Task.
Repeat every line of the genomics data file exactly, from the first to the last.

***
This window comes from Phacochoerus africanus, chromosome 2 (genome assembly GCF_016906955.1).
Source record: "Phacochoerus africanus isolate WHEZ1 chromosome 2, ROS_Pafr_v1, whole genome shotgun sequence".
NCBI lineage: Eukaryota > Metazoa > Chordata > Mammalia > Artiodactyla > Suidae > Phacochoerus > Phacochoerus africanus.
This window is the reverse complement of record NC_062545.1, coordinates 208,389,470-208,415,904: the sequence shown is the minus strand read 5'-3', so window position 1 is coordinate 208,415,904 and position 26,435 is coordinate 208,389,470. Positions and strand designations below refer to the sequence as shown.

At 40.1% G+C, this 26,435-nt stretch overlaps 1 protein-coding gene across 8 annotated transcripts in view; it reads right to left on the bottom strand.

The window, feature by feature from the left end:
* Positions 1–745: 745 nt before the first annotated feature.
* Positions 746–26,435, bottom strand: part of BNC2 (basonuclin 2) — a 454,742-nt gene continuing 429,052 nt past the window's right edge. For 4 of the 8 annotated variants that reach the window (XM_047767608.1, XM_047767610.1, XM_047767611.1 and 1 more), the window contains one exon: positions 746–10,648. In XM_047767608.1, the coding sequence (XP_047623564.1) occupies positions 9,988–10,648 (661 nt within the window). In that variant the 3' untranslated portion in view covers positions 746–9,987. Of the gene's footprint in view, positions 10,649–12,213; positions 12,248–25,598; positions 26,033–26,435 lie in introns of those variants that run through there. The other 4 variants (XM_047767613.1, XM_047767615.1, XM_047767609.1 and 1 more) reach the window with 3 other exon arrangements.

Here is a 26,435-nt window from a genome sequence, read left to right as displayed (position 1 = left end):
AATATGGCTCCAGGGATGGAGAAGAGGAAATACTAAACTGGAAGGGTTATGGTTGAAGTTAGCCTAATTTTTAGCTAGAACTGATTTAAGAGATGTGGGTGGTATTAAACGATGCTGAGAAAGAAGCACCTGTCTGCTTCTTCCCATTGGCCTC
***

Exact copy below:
This window comes from Phacochoerus africanus, chromosome 2 (genome assembly GCF_016906955.1).
Source record: "Phacochoerus africanus isolate WHEZ1 chromosome 2, ROS_Pafr_v1, whole genome shotgun sequence".
NCBI lineage: Eukaryota > Metazoa > Chordata > Mammalia > Artiodactyla > Suidae > Phacochoerus > Phacochoerus africanus.
This window is the reverse complement of record NC_062545.1, coordinates 208,389,470-208,415,904: the sequence shown is the minus strand read 5'-3', so window position 1 is coordinate 208,415,904 and position 26,435 is coordinate 208,389,470. Positions and strand designations below refer to the sequence as shown.

At 40.1% G+C, this 26,435-nt stretch overlaps 1 protein-coding gene across 8 annotated transcripts in view; it reads right to left on the bottom strand.

The window, feature by feature from the left end:
* Positions 1–745: 745 nt before the first annotated feature.
* Positions 746–26,435, bottom strand: part of BNC2 (basonuclin 2) — a 454,742-nt gene continuing 429,052 nt past the window's right edge. For 4 of the 8 annotated variants that reach the window (XM_047767608.1, XM_047767610.1, XM_047767611.1 and 1 more), the window contains one exon: positions 746–10,648. In XM_047767608.1, the coding sequence (XP_047623564.1) occupies positions 9,988–10,648 (661 nt within the window). In that variant the 3' untranslated portion in view covers positions 746–9,987. Of the gene's footprint in view, positions 10,649–12,213; positions 12,248–25,598; positions 26,033–26,435 lie in introns of those variants that run through there. The other 4 variants (XM_047767613.1, XM_047767615.1, XM_047767609.1 and 1 more) reach the window with 3 other exon arrangements.

Here is a 26,435-nt window from a genome sequence, read left to right as displayed (position 1 = left end):
AATATGGCTCCAGGGATGGAGAAGAGGAAATACTAAACTGGAAGGGTTATGGTTGAAGTTAGCCTAATTTTTAGCTAGAACTGATTTAAGAGATGTGGGTGGTATTAAACGATGCTGAGAAAGAAGCACCTGTCTGCTTCTTCCCATTGGCCTC